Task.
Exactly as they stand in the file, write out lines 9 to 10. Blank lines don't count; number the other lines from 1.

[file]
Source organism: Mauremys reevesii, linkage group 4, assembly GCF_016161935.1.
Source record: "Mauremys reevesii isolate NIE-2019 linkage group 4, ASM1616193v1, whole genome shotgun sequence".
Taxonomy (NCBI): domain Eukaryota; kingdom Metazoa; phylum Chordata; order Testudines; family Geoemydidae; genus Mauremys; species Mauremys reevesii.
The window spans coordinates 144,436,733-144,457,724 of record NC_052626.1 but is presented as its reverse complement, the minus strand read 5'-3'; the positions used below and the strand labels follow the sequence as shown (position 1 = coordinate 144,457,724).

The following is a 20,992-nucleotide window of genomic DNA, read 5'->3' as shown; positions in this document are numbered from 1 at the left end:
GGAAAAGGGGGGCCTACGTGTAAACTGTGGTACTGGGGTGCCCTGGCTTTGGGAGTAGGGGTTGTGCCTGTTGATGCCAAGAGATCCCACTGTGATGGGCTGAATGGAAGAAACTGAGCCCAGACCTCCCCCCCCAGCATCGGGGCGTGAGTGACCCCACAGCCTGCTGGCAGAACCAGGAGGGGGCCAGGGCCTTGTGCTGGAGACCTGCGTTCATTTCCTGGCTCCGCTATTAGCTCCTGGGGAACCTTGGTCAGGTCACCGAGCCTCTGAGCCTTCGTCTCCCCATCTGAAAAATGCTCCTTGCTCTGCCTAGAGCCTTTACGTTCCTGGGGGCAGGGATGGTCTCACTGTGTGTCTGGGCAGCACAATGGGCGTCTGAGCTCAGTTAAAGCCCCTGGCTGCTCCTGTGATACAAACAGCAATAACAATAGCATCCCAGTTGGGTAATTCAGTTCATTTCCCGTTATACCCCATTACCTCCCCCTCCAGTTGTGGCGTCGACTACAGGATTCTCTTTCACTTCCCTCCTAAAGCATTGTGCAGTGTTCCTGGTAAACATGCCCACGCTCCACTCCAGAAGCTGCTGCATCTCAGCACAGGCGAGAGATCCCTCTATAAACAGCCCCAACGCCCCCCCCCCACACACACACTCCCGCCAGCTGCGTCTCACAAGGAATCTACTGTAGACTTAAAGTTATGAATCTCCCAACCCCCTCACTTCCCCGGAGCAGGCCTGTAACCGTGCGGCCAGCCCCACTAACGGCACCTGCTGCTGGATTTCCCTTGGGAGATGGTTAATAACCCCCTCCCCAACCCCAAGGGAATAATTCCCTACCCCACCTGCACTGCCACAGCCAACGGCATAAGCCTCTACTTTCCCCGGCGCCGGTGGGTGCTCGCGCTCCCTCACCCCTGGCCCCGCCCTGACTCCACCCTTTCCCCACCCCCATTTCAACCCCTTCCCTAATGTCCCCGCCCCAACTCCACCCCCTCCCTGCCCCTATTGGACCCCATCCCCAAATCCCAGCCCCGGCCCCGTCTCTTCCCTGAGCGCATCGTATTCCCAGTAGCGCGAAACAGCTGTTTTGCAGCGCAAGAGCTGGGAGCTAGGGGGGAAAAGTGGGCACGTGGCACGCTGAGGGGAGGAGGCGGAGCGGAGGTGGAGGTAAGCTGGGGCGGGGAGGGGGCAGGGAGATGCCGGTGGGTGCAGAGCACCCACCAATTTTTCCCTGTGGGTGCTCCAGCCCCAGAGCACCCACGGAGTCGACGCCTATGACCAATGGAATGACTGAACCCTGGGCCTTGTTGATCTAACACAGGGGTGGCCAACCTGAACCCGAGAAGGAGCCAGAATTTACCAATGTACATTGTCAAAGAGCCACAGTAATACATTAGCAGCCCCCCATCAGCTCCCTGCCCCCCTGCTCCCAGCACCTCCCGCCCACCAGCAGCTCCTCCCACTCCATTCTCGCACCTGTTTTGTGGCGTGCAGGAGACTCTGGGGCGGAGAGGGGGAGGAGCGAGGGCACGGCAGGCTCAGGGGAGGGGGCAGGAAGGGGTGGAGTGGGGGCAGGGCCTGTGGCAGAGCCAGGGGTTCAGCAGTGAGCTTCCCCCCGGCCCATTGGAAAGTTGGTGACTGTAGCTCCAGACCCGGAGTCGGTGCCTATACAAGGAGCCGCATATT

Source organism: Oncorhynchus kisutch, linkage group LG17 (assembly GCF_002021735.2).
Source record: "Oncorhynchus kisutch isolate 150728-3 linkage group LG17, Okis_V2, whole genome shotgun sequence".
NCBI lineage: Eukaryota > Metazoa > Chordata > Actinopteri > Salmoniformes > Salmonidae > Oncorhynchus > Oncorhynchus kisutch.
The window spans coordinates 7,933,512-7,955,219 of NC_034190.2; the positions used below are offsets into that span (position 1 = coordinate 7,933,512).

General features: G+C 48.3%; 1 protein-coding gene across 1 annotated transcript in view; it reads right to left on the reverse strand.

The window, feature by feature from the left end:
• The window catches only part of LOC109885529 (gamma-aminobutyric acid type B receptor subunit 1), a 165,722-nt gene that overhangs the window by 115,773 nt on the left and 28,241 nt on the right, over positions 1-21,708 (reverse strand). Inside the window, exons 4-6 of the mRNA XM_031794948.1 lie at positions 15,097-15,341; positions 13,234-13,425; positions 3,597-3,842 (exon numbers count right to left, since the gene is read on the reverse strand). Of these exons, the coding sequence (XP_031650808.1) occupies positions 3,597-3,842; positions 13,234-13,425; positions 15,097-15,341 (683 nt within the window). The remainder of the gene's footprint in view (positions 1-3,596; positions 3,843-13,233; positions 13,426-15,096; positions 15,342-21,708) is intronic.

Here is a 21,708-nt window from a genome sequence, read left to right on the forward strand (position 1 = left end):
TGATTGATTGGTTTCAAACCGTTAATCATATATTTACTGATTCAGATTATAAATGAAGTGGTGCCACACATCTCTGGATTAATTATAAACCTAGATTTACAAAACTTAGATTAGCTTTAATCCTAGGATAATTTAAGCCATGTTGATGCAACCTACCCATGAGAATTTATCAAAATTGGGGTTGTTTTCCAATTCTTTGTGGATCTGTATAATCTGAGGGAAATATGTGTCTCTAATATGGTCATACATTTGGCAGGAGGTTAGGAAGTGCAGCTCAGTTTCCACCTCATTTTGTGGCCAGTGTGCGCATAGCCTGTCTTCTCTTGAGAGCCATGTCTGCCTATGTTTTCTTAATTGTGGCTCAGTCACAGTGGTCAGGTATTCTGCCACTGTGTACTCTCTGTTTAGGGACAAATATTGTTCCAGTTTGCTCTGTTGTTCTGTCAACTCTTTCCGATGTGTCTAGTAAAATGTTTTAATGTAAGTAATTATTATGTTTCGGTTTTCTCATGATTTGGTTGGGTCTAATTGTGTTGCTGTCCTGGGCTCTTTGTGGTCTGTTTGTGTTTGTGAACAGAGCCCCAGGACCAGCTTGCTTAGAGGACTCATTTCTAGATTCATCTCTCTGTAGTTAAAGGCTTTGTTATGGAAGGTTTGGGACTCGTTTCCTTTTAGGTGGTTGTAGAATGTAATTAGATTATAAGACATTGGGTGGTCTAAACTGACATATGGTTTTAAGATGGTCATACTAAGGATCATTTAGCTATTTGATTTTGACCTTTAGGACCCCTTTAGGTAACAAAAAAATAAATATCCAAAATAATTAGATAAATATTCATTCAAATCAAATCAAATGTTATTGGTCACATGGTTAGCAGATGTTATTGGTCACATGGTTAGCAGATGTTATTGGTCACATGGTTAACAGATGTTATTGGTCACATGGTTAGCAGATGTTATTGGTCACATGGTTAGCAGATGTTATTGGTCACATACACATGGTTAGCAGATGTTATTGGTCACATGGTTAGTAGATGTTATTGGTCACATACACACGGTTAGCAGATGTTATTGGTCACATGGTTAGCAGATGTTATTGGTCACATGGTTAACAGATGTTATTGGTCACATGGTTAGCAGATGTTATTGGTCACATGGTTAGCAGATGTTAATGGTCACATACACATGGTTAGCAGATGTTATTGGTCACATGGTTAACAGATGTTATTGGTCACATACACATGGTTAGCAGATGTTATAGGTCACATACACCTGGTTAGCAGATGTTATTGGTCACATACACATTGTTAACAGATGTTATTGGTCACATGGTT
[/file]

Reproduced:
NCBI lineage: Eukaryota > Metazoa > Chordata > Actinopteri > Salmoniformes > Salmonidae > Oncorhynchus > Oncorhynchus kisutch.
The window spans coordinates 7,933,512-7,955,219 of NC_034190.2; the positions used below are offsets into that span (position 1 = coordinate 7,933,512).